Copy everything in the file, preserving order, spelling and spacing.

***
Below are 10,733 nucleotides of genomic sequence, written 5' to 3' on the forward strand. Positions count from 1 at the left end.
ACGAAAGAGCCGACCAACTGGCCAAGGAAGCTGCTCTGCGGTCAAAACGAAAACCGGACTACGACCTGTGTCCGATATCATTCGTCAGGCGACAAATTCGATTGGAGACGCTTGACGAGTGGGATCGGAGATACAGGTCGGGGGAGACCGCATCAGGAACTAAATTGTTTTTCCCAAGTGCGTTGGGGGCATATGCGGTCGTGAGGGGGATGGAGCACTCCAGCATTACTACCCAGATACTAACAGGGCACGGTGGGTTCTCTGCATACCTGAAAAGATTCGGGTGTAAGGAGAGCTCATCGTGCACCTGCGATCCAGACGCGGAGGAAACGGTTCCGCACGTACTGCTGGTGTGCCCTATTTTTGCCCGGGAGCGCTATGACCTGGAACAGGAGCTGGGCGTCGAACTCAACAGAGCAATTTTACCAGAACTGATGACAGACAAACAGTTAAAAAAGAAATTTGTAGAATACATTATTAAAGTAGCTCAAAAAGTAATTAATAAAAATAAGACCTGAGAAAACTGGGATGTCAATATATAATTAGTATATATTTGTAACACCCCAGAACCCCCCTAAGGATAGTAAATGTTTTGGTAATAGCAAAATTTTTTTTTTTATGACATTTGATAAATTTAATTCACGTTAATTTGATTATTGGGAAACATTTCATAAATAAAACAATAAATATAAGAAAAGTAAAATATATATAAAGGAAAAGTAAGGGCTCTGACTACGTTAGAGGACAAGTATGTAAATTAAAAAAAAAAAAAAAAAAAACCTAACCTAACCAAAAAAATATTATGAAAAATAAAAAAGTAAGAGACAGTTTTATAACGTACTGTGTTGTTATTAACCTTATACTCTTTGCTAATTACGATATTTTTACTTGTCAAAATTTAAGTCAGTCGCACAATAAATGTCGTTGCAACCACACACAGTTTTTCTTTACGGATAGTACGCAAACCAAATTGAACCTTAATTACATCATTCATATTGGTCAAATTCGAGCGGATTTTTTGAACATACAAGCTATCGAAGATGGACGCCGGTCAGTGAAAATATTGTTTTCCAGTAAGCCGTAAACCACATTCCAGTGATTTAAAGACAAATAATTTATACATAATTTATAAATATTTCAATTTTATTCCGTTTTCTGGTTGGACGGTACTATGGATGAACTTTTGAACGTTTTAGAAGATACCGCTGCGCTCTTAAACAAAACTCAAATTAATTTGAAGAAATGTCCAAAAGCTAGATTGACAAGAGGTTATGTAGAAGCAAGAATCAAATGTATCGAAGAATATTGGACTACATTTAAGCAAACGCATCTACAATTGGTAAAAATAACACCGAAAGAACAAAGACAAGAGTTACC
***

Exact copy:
Below are 10,733 nucleotides of genomic sequence, written 5' to 3' on the forward strand. Positions count from 1 at the left end.
ACGAAAGAGCCGACCAACTGGCCAAGGAAGCTGCTCTGCGGTCAAAACGAAAACCGGACTACGACCTGTGTCCGATATCATTCGTCAGGCGACAAATTCGATTGGAGACGCTTGACGAGTGGGATCGGAGATACAGGTCGGGGGAGACCGCATCAGGAACTAAATTGTTTTTCCCAAGTGCGTTGGGGGCATATGCGGTCGTGAGGGGGATGGAGCACTCCAGCATTACTACCCAGATACTAACAGGGCACGGTGGGTTCTCTGCATACCTGAAAAGATTCGGGTGTAAGGAGAGCTCATCGTGCACCTGCGATCCAGACGCGGAGGAAACGGTTCCGCACGTACTGCTGGTGTGCCCTATTTTTGCCCGGGAGCGCTATGACCTGGAACAGGAGCTGGGCGTCGAACTCAACAGAGCAATTTTACCAGAACTGATGACAGACAAACAGTTAAAAAAGAAATTTGTAGAATACATTATTAAAGTAGCTCAAAAAGTAATTAATAAAAATAAGACCTGAGAAAACTGGGATGTCAATATATAATTAGTATATATTTGTAACACCCCAGAACCCCCCTAAGGATAGTAAATGTTTTGGTAATAGCAAAATTTTTTTTTTTATGACATTTGATAAATTTAATTCACGTTAATTTGATTATTGGGAAACATTTCATAAATAAAACAATAAATATAAGAAAAGTAAAATATATATAAAGGAAAAGTAAGGGCTCTGACTACGTTAGAGGACAAGTATGTAAATTAAAAAAAAAAAAAAAAAAAACCTAACCTAACCAAAAAAATATTATGAAAAATAAAAAAGTAAGAGACAGTTTTATAACGTACTGTGTTGTTATTAACCTTATACTCTTTGCTAATTACGATATTTTTACTTGTCAAAATTTAAGTCAGTCGCACAATAAATGTCGTTGCAACCACACACAGTTTTTCTTTACGGATAGTACGCAAACCAAATTGAACCTTAATTACATCATTCATATTGGTCAAATTCGAGCGGATTTTTTGAACATACAAGCTATCGAAGATGGACGCCGGTCAGTGAAAATATTGTTTTCCAGTAAGCCGTAAACCACATTCCAGTGATTTAAAGACAAATAATTTATACATAATTTATAAATATTTCAATTTTATTCCGTTTTCTGGTTGGACGGTACTATGGATGAACTTTTGAACGTTTTAGAAGATACCGCTGCGCTCTTAAACAAAACTCAAATTAATTTGAAGAAATGTCCAAAAGCTAGATTGACAAGAGGTTATGTAGAAGCAAGAATCAAATGTATCGAAGAATATTGGACTACATTTAAGCAAACGCATCTACAATTGGTAAAAATAACACCGAAAGAACAAAGACAAGAGTTACC